As a bit of historical irony, John Wayne’s last movie —The Shootist — screened on the year that Rocky won the Best Picture Oscar in 1976. Alongside Rocky Balboa, Indiana Jones has become the motion picture hero this columnist has most identified with. While Harrison Ford and Sylvester Stallone won’t be in attendance, the actresses who portrayed their girlfriends will take part in the FLIFF festivities — Karen Allen and Talia Shire. Both of them will be screening new projects.

For the closing weekend, From the Vine features Marco (Cinema Paradiso) Leonardi and Joe Pantoliano in a comedy set in the Italian wine country. Like William Grefe, Karen Allen and Talia Shire, Joe Pantoliano has been honored in the past and is returning to our annual FLIFF party.

As film fads fade away, FLIFF survives and thrives through the chemistry of respecting tradition with an eye on the infinite future. Yet FLIFF has never lost sight of the humanity of the ticket buyer. In my two decades of covering FLIFF, this festival is at its best when it provides a vacation from the ordinary film. For more info, visit www.fliff.com.

Igor and Marc established the first Popcorn Frights Film Festival with honoree Linnea Quigley. With a loyal audience, Igor and Marc will be actively involved with FLIFF this year.
Pictured with Chairman Jim Norton and FLIFF Executive Director Gregory Von Hausch, Karen Allen was honored in 2017. Allen presented her directorial debut of Carson McCullers’ short story, A Tree, A Rock, A Cloud.

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The Summer of 2019 ends – a new cinema season begins

Posted on 29 August 2019 by LeslieM

By “Cinema” Dave

http://cinemadave.livejournal.com

The 2019 box office blockbuster season closes this Labor Day weekend. Unless you were a Disney or Universal Studio with a multi-million dollar box office franchise, this summer appears to close with a wimper. As I officially complete my second decade of writing “Flicks,” the world of movie theater geography has changed drastically; yet, much of this was predicted in my undergraduate classroom at Florida State University College of Communication 37 years ago.

In 1982, box office champions were either created by George Lucas, Steven Spielberg or both, as the following films testify: Star Wars, Episode 5:  The Empire Strikes Back, Raiders of the Lost Ark and E.T. the Extra-Terrestrial. Smaller movie star performance movies were being supplanted by special effects driven story lines.  As television expanded from broadcast television to multiple cable channels, there was no need to pay to see a movie star on the big screen any more. However, a big budgeted special effects extravaganza still had to be seen on the big screen.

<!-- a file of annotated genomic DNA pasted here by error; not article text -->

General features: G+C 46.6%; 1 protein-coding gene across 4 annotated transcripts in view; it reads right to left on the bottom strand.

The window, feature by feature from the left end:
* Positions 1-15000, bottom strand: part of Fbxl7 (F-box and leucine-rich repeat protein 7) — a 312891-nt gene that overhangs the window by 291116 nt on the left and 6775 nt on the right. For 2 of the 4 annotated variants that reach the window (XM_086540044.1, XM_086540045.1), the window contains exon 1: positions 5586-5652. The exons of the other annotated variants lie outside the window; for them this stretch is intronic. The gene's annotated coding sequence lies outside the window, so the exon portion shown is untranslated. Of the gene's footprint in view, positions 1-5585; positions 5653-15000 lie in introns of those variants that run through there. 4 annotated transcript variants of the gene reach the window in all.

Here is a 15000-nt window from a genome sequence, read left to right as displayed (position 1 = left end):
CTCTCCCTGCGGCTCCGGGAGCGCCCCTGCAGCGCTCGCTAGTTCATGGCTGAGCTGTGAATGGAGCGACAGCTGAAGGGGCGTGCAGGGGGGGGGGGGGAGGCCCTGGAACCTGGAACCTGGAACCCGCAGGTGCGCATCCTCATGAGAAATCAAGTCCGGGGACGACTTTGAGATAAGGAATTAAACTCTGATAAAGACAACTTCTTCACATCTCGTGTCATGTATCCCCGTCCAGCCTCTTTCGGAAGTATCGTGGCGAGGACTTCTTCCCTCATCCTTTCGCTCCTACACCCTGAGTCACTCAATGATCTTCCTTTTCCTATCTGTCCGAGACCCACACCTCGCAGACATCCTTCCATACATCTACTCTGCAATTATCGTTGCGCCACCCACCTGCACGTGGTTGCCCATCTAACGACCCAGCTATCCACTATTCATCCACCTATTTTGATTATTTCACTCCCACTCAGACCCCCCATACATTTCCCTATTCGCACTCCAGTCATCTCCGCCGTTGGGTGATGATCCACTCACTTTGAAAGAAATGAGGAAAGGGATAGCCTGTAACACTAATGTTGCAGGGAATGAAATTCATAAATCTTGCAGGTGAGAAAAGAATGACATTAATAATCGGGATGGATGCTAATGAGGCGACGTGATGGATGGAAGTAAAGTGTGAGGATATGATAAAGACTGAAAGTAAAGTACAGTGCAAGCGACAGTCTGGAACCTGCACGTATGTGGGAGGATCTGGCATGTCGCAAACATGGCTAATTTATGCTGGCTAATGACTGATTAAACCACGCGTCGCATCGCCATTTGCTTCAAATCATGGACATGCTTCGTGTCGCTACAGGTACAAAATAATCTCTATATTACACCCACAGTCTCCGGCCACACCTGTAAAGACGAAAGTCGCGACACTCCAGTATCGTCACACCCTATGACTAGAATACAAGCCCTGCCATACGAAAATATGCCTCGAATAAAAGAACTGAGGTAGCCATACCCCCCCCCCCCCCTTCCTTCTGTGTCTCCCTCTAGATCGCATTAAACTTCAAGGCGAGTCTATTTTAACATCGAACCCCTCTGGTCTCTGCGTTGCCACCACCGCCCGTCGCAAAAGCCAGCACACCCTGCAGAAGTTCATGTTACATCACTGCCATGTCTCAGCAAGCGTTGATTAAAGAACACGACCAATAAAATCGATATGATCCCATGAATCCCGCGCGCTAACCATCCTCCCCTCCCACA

Given the record breaking box office of Avengers: Endgame, that formula holds true. It also helps that Avengers: Endgame was a story-driven motion picture with character growth and development.   

When Captain America finally gets the upper hand on the bully Thanos, the collected audience across the world cheered this hopeful moment. As divided as this world is, the symbolism of Captain America being worthy to weld Thor’s Hammer was a moment of world unification — for good guys still like to defeat the evil of bullies. This was an historical scene that will be as remembered like John Wayne’s entrance in Stagecoach 80 years ago.

Whether the wide open spaces of a western or a computer-generated special effects extravaganza of the newest space opera, the big screen will always endure. Although, headline news for the motion picture industry is now transmitted onto a cell phone or the Internet.

From the major studios, Disney announced a new trailer for the last Star Wars movie featuring the Skywalker family. Along with a new television series about intergalactic bounty hunters entitled The Mandalorian, there is a  new series featuring Ewan McGregor’s portrayal of Obi-Wan Ben Kenobi, a role first essayed by Sir Alec Guinness in the original Star Wars, circa 1977. 

Locally, details for the 34th Ft. Lauderdale International Film Festival will be put into action. Next week this column will feature important dates for screenings, volunteer opportunities and parties.  Until then, have a safe and happy Labor Day!

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Tel Aviv on Fire opens

Posted on 22 August 2019 by LeslieM

By “Cinema” Dave

http://cinemadave.livejournal.com

Despite what Representative Rashida Tlaib says, things must be getting better between Palestine and Israel … at least in the movies. The winner of the Venice, Haifa and Seattle Film Festivals, Tel Aviv on Fire opens tomorrow in area theatres. It is a satire about relations between the Palestinians and the Israelis, but with good intentions.

Tel Aviv on Fire is a popular soap opera that is about the “Six-Day War,” circa 1967.  With gritty vacuum tube television technology, we are introduced to the fictional Tala, who is a Palestinian spy with plans for terrorism upon Israel. The actress who portrays Tala has charisma and attracts both Palestinian and Israeli fans.

As the producers decide how to wrap up their soap opera, an executive producer hires his bumbling nephew Salem, who has no experience writing screenplays. He does have an ear for dialogue, and Salem becomes a valuable assistant to the soap opera, which makes Salem a local celebrity at the border crossing between Israel and Palestine.